According to the American Wind Energy Association (AWEA), the total wind capacity in the United States reached 69,343 MW as of September 2015, and U.S. wind farms currently provide enough clean energy to power 18 million American homes and have attracted more than $100 billion in private investments since 2008. The wind energy industry also employs more than 73,000 people in the U.S. with a manufacturing supply chain of 500-plus factories across 43 states.
In addition to wind energy generation being an economically sound option, it’s also beneficial for the environment. According to a recent report by the Environment America Research & Policy Center and the Frontier Group, fossil fuel-fired power plants emit 31 percent of U.S. greenhouse gas emissions, making them the largest source of carbon dioxide pollution nationwide. Wind turbines, on the other hand, do not release any carbon dioxide into our atmosphere. In fact, 98-percent fewer greenhouse gases are emitted per unit of the electricity produced throughout the life cycle of a wind turbine over what would be released over the life cycle of a natural gas power plant.
All good things, and they’re expected to continue in 2016. With the massive opportunity for wind energy development on- and offshore, wind power can be a key player in meeting the emissions reduction targets of the Clean Power Plan and moving us toward a future of 100-percent renewable energy. Congress recently passed an omnibus spending bill that included a provision to extend the expired production tax credit (PTC) for another five years. While the value of the tax credits will decline by 20 percent each year beginning in 2017, the new predictability of the federal policy should catalyze innovation, cost reductions, and growth, providing the wind energy industry with a break from the boom-bust cycles it has endured in recent years.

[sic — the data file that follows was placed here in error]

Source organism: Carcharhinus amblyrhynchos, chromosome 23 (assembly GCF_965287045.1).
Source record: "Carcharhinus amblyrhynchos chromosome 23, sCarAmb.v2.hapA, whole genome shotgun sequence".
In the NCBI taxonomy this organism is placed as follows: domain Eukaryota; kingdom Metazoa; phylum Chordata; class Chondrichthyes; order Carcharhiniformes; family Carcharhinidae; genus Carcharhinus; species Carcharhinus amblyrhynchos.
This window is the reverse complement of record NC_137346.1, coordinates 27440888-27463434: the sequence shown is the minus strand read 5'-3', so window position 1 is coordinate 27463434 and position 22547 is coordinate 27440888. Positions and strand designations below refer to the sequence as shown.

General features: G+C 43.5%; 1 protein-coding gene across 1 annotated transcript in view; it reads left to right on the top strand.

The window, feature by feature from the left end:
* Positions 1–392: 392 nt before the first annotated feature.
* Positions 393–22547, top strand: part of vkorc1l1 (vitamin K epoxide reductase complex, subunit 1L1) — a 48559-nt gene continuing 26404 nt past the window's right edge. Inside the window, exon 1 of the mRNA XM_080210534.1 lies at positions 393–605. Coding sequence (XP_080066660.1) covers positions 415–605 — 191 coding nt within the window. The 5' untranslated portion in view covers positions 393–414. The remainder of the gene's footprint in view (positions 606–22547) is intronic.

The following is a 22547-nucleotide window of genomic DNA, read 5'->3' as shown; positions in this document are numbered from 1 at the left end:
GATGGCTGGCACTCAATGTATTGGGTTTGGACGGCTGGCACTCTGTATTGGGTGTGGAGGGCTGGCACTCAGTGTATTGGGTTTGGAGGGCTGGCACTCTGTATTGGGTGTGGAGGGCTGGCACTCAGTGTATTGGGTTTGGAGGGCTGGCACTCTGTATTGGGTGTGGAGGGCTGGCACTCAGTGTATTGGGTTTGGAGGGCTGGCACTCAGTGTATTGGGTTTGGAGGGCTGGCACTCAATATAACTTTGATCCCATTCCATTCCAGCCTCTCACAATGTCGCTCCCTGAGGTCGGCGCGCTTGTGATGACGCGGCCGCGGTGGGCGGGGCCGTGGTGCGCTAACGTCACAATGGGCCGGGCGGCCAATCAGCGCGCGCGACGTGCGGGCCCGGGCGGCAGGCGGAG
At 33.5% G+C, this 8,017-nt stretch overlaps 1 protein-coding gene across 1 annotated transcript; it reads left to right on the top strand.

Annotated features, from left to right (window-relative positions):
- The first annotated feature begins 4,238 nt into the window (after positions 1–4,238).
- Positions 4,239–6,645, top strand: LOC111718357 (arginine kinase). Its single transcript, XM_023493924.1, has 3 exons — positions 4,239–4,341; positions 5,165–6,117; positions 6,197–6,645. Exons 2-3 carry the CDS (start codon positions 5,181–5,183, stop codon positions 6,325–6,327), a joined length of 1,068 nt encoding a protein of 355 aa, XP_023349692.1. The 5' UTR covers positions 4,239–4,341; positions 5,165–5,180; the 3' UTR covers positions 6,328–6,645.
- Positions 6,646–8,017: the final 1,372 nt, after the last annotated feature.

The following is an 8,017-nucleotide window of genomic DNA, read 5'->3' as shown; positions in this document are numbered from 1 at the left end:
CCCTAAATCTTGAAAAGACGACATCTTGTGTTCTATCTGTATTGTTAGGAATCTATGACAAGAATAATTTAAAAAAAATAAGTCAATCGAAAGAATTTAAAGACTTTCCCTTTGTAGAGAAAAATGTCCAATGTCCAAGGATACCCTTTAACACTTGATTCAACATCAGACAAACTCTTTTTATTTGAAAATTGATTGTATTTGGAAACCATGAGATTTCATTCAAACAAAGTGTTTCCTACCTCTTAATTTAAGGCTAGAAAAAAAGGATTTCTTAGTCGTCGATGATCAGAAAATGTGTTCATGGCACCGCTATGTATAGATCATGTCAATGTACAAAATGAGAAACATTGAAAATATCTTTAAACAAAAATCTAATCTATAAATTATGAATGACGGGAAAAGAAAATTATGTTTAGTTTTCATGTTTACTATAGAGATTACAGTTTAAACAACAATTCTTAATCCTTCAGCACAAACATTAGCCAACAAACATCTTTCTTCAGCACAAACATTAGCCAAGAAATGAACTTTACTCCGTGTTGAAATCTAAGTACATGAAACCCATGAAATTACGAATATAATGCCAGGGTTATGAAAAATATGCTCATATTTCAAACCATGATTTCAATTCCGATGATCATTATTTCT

This month, we explored the bolting and torquing side of the wind industry, as well as advancements being made in wind assessments and measurements. Our inFocus section features a company profile on Hytorc Industrial Bolting Systems and a conversation piece with Nick Rasper from ITH Bolting Technology. You’ll also find a column written by Hank Surface from Tork Worx on electronic torquing and how it can provide the speed, accuracy, and repeatability necessary to get the job done, as well as two columns in the maintenance section from some familiar faces — Jack Wallace of Frontier Pro Services, who discusses how bug build-up on blades affects wind energy generation, and Jeff Walkup of Grahm & Juhl North America, who addresses condition monitoring and the challenges its various applications can present to those involved in this industry.
As always, thanks for reading!